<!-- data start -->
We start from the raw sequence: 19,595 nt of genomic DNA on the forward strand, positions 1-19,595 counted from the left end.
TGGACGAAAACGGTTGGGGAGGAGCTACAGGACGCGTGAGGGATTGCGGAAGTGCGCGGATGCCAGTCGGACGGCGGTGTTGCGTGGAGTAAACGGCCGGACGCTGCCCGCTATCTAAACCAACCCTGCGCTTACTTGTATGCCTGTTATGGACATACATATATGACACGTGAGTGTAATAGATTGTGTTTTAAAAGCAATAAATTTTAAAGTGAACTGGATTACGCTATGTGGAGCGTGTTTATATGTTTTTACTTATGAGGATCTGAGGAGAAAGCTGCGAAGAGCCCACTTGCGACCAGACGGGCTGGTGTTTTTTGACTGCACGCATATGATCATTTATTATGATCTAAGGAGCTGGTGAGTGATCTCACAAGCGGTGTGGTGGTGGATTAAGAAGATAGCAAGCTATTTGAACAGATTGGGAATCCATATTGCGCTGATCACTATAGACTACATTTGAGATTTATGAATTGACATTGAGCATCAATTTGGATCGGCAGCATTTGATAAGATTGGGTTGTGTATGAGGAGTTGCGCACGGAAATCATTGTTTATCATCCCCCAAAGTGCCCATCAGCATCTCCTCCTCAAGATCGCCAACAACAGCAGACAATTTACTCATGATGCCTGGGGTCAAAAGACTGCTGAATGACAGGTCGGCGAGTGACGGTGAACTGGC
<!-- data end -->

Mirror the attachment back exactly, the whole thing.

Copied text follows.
We start from the raw sequence: 19,595 nt of genomic DNA on the forward strand, positions 1-19,595 counted from the left end.
TGGACGAAAACGGTTGGGGAGGAGCTACAGGACGCGTGAGGGATTGCGGAAGTGCGCGGATGCCAGTCGGACGGCGGTGTTGCGTGGAGTAAACGGCCGGACGCTGCCCGCTATCTAAACCAACCCTGCGCTTACTTGTATGCCTGTTATGGACATACATATATGACACGTGAGTGTAATAGATTGTGTTTTAAAAGCAATAAATTTTAAAGTGAACTGGATTACGCTATGTGGAGCGTGTTTATATGTTTTTACTTATGAGGATCTGAGGAGAAAGCTGCGAAGAGCCCACTTGCGACCAGACGGGCTGGTGTTTTTTGACTGCACGCATATGATCATTTATTATGATCTAAGGAGCTGGTGAGTGATCTCACAAGCGGTGTGGTGGTGGATTAAGAAGATAGCAAGCTATTTGAACAGATTGGGAATCCATATTGCGCTGATCACTATAGACTACATTTGAGATTTATGAATTGACATTGAGCATCAATTTGGATCGGCAGCATTTGATAAGATTGGGTTGTGTATGAGGAGTTGCGCACGGAAATCATTGTTTATCATCCCCCAAAGTGCCCATCAGCATCTCCTCCTCAAGATCGCCAACAACAGCAGACAATTTACTCATGATGCCTGGGGTCAAAAGACTGCTGAATGACAGGTCGGCGAGTGACGGTGAACTGGC